One of the benefits of whitewashing any wood surface is that it highlight the wood without hiding the wood grain.

whitewashed wood crate

Almost done! Funny how a little paint can transform a simple wooden crate.

After the paint was dry, I used a Polycrylic spray sealer.

sealing the whitewashed wood with polycrylic

The last thing I did was add a few cabinet pulls to really “jazz” it up.

I used gorilla glue to attach the pulls to the wood.

gorilla glue

Video tutorial for how to white wash.

My intentions were to use this as shoe storage. I quickly changed my mind when I realized how well it could work as blanket storage in our living room!

whitewashed wood crate
how to whitewash wood

Maybe I should have used a little wood filler or putty to cover up the holes, but it adds to the rustic vibe right?

how to whitewash wood
whitewash wood

If you are curious about my chippy blue antique barn door, it’s a staple in this room and I love it!

how to whitewash wood with white paint and water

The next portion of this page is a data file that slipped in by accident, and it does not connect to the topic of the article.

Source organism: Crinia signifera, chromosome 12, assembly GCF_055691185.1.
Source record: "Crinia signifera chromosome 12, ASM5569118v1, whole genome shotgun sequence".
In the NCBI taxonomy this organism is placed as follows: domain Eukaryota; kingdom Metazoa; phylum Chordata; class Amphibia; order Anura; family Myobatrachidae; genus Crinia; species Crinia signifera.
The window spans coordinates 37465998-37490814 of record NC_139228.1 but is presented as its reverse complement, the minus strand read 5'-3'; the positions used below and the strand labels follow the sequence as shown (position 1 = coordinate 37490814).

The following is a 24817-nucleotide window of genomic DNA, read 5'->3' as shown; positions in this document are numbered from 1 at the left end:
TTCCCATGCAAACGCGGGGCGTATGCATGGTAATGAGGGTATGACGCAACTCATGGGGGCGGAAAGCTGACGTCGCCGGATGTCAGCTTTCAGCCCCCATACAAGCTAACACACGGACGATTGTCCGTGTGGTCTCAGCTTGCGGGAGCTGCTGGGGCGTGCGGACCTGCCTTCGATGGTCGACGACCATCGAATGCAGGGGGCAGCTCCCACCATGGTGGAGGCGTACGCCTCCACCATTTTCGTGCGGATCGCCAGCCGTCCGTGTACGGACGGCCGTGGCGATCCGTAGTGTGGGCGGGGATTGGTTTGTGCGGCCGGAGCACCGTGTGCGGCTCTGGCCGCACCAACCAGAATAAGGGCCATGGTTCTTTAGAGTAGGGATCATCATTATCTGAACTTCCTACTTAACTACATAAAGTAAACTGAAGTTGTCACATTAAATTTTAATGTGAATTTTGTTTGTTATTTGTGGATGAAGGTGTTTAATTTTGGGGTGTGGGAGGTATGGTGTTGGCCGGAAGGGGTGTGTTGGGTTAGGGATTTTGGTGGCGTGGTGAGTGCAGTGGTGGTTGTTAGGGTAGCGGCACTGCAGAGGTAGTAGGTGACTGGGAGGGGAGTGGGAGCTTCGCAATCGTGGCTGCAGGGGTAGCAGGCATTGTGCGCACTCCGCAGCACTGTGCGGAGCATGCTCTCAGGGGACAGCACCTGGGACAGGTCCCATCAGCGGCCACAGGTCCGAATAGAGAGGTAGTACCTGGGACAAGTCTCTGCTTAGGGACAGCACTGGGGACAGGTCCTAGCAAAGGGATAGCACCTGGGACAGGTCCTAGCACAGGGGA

How to Whitewash Bare wood

how to whitewash wood

Learn how to whitewash bare wood or how to pickle bare wood with this simple white paint and water mixture. This is so easy it doesn't require an expensive paint or stain. 

Prep Time 5 minutes
Active Time 1 hour
Total Time 1 hour 5 minutes
Difficulty Easy
Estimated Cost 30 dollars

Materials

  • White paint (any type paint will do)
  • Water
  • Paintbrush
  • Lint free rags

Instructions

  1. Mix white paint with water; 1 part white paint to 1 part water.
  2. Apply the paint solution in the direction of the grain with a paintbrush or lint free cloth.
  3. Use the lint free cloth to wipe the excess paint away.
  4. Continue this process until you are pleased with the finish.
  5. Apply a sealer after the whitewash is dry.

Notes

If you are looking for a more opaque finish, try using more paint and less water. If you are looking for a more translucent finish, use less paint and more water.

I hope this looks as easy as it was to complete. Thanks for following along friends.

Lindsey**